The prognosis is bleak for those British Columbians searching for a family physician amid the province's doctor drought.

A new study out of the University of British Columbia suggests B.C.'s serious shortage of doctors is only going to get worse.

The study determined that the average age of retirement for doctors in B.C. is 65 years old – and 40 per cent of practicing physicians are at or are approaching that age.

"The situation is not bad. It's not bad at all. It's much worse than that," said Dr. Bill Cavers, a Victoria G.P. "The number of doctors available in the near future is going to drop at the same time that the population is getting older, and as the population gets older, statistically they're more likely to be sicker and require more medical attention."

Another factor contributing to the shortage is that doctors aren't working the extreme hours previous generations did, especially as they approach retirement.

"Traditionally, physicians who would've graduated 30, 40, 50 years ago were 100 per cent dedicated to their work life," said Victoria physician Dr. Jane Papp. "Perhaps not to their health, their own personal health or to their family life."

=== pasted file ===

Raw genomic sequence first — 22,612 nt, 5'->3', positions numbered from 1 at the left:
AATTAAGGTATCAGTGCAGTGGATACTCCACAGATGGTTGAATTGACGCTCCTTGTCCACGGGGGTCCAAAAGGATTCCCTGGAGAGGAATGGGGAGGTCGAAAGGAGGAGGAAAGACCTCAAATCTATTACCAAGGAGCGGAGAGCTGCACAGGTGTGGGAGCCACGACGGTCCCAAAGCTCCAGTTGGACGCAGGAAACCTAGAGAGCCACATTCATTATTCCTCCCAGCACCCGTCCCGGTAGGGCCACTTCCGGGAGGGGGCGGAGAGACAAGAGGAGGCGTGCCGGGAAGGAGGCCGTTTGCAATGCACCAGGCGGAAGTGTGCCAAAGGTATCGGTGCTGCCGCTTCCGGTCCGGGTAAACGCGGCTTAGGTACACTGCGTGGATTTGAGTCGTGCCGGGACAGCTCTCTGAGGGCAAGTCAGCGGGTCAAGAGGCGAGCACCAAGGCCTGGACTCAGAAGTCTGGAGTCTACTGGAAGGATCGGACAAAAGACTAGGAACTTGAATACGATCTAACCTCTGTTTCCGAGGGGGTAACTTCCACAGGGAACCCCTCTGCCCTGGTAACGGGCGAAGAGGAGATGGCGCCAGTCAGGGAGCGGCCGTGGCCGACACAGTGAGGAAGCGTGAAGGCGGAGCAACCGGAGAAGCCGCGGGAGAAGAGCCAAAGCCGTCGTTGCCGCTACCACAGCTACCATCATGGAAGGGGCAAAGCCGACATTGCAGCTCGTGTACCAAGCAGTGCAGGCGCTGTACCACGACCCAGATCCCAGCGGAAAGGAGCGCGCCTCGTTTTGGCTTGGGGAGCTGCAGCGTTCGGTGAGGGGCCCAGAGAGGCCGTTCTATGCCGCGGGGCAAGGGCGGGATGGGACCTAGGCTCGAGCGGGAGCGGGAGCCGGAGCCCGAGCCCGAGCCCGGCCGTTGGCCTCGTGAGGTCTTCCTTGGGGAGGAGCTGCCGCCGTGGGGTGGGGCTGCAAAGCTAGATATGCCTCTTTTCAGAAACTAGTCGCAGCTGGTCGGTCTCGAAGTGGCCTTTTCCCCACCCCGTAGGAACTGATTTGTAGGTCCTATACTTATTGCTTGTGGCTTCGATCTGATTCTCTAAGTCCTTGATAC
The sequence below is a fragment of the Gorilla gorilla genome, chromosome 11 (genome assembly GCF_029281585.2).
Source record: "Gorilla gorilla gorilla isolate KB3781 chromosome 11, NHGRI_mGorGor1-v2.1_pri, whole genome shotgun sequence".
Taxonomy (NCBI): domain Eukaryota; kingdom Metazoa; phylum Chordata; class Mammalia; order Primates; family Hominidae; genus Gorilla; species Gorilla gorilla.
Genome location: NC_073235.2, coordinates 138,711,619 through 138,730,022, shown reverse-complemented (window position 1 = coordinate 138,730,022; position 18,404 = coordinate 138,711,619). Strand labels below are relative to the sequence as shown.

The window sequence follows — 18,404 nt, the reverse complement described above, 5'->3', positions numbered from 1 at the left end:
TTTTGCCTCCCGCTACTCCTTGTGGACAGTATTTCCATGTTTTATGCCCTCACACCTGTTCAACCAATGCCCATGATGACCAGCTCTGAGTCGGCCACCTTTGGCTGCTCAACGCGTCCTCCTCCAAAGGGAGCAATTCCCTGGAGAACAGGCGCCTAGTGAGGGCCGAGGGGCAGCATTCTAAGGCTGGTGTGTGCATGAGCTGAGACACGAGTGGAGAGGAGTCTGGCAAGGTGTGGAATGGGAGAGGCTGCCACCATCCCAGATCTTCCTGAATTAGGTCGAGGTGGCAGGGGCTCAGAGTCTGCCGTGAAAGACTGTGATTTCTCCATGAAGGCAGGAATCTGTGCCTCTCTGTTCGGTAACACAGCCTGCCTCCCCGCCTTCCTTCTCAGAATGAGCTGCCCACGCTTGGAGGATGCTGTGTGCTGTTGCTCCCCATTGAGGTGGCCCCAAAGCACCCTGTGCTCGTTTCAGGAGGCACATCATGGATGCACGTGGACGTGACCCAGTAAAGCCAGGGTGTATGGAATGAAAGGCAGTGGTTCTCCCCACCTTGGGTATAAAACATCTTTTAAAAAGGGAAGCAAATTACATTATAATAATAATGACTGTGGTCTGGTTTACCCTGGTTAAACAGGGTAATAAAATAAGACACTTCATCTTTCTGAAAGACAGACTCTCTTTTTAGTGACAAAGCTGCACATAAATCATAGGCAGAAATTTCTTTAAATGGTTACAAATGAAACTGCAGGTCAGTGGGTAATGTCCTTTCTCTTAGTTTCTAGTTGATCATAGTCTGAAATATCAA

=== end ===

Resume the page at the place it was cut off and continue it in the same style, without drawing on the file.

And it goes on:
Doctors for BC says part of the solution lies in what it calls team-based care, a collaborative approach that would take some of the workload off doctors.

"We need to use the professionals that we've got," said organization president Dr. Trina Larsen Soles. "We need to work with nurse practitioners and with hopefully physician's assistants in the future. We need more of these integrated models with occupational therapy and physiotherapy."

The province is also pursuing the team-based approach, with the Ministry of Health saying in a statement that it has "great potential" to help more people access care and is one of the ministry's top priorities.

"By bringing teams of family doctors, nurse practitioners, nurses and other health-care professionals together we can better address everyday health issues and support long-term health needs like home care," it said.

Physicians say there also needs to be enough people to staff clinics, and graduating more doctors needs to be a focus.

"You need to produce doctors who are going into primary care," said Cavers. "We know that a robust primary care system reduces the demand on specialists."

The peer-reviewed study, which was published in the Canadian Medical Association Journal, examined a total of 4,572 physicians in B.C.